"We will continue to exercise and protect our rights on the high seas, in the air, in space, and in cyber wherever international law allows," Harris said, calling reports of America's abandonment of the Indo-Asia-Pacific region "greatly exaggerated."

He also said he had signed a 2017 agreement for Australia to host the fifth-generation F-22 Raptor fighter jet, in what Euan Graham, the Lowy Institute's director of international security, said was "pretty high-end coercive signaling to China."

China's Foreign Ministry responded to Harris' speech by urging Washington to keep its promise not to take a position on South China Sea disputes. Spokesman Geng Shuang told reporters that the situation in the South China Sea is "tending toward stability" and "moving in a good direction."



China has defended putting weapons on its artificial islands in the South China Sea as an "appropriate" measure to counter any attacks, after satellite imagery purportedly revealed anti-aircraft guns and suspected missile defense systems on all seven outposts.

The weapons would be last line of defense against cruise missiles launched by the United States or others against the seven man-made islands in the disputed waters, said the Center for Strategic and International Studies, which commissioned the photos.

China's Defense Ministry said that defensive measures were "appropriate and legal."

"For example, were someone to be threatening you with armed force outside your front door, would you not get ready even a slingshot?" the ministry said.

Since 2013, the dredging and construction on the islands has proceeded at a breathtaking speed. Photographs posted by the People's Liberation Army Daily on Chinese social media this month show a soccer game on a grass field in front of a brand new hospital building where workers and uniformed troops are standing in formation. Other pictures show a lighthouse, gardens and modern hospital equipment. Residents also have access to 4G cellular networks.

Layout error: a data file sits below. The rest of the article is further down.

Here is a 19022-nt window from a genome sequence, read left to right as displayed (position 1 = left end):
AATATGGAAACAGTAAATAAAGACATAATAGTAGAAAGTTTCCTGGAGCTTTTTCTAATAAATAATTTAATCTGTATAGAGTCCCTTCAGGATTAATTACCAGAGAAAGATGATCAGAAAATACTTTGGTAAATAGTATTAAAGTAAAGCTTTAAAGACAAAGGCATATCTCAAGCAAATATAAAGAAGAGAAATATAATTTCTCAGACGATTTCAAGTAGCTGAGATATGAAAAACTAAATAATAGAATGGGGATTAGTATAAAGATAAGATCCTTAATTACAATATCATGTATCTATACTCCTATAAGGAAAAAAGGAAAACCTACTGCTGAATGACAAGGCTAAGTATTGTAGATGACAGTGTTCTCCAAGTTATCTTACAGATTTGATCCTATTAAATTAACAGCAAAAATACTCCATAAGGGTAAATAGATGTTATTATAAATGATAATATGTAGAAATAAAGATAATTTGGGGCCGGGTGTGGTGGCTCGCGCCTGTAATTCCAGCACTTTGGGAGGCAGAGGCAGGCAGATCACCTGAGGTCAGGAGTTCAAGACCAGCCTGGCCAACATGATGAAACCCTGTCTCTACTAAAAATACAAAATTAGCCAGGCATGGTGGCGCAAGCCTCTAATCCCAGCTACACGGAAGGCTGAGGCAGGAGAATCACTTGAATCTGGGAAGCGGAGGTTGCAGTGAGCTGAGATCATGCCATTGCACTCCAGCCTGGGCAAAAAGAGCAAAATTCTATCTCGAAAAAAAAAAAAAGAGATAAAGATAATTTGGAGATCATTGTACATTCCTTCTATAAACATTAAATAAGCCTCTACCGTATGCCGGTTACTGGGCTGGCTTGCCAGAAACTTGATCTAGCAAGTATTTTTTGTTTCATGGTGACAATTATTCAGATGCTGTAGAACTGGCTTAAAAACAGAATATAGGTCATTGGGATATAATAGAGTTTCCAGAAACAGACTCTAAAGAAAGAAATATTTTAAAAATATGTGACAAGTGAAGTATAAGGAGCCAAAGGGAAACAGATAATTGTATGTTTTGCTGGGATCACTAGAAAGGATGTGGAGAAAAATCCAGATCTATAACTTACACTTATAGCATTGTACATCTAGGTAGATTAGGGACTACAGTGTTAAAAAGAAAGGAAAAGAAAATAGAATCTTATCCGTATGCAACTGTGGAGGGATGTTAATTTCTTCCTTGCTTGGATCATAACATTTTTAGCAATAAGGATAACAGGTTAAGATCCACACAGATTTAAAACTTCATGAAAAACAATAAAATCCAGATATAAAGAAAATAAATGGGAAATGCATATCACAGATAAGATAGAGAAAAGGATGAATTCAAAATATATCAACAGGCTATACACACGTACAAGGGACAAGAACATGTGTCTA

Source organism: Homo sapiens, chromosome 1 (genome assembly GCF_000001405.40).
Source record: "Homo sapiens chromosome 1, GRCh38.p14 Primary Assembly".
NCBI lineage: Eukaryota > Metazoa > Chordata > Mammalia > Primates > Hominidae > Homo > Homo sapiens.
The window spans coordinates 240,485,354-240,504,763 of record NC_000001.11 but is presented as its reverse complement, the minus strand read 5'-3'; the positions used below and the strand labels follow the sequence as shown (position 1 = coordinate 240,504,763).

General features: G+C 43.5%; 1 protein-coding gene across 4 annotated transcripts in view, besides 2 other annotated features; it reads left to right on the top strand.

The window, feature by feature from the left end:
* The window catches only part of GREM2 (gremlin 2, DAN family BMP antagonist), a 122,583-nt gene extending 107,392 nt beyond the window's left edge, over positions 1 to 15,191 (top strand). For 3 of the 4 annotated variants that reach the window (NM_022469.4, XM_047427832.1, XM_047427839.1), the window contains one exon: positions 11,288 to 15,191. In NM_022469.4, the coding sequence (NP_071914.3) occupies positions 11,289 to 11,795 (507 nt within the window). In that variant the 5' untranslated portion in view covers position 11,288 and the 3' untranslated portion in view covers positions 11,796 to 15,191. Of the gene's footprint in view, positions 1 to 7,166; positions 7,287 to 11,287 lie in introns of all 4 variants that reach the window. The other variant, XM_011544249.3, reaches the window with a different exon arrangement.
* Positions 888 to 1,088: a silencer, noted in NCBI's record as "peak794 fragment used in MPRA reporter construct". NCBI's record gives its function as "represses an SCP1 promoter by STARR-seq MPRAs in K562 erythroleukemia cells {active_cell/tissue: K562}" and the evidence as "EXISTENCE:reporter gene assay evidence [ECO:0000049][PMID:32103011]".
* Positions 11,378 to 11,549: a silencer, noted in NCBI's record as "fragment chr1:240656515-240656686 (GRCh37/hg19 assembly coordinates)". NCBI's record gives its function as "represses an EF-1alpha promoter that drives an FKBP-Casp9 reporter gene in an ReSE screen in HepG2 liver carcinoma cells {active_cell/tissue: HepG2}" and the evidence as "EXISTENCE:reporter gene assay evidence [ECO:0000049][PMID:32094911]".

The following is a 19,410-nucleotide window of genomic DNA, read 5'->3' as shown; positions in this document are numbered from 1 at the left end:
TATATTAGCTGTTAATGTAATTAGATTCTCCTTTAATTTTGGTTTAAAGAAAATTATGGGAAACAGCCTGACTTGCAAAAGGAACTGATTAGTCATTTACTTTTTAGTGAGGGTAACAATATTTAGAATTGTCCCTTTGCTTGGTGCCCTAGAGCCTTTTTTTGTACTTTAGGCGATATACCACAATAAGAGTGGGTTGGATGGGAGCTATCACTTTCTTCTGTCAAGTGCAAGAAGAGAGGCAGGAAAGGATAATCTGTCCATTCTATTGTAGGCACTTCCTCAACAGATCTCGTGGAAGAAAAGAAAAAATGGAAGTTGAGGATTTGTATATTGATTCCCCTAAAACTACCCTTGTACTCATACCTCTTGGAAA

Despite tensions over President Rodrigo Duterte's human rights record, the U.S. State Department has approved the possible sale of two Sea Giraffe surveillance radars worth $25 million to the Philippines, which is seeking to improve its maritime intelligence and surveillance.

The U.S. Defense Security Cooperation Agency has submitted a certification to the U.S. Congress, which reviews all proposals to sell American defense equipment.

The radars can be installed on two of three decommissioned U.S. Coast Guard cutters that were transferred to the Philippine navy and are used to patrol the South China Sea.



In a sign of rapidly improving relations, the U.S. guided-missile destroyer USS Mustin became the third Navy warship this year to dock in Cam Ranh, an American air and naval base during the Vietnam War.

Two others ships visited in October, the first time since the two former foes normalized ties 21 years ago.

The U.S. has been strengthening military ties with Vietnam, which is locked in a territorial dispute with China in both the Paracel and the Spratly islands.


Associated Press writers Lolita C. Baldor in Washington, Christopher Bodeen in Beijing, Jim Gomez in Manila, Philippines, and Tran Van Minh in Hanoi, Vietnam, contributed to this report.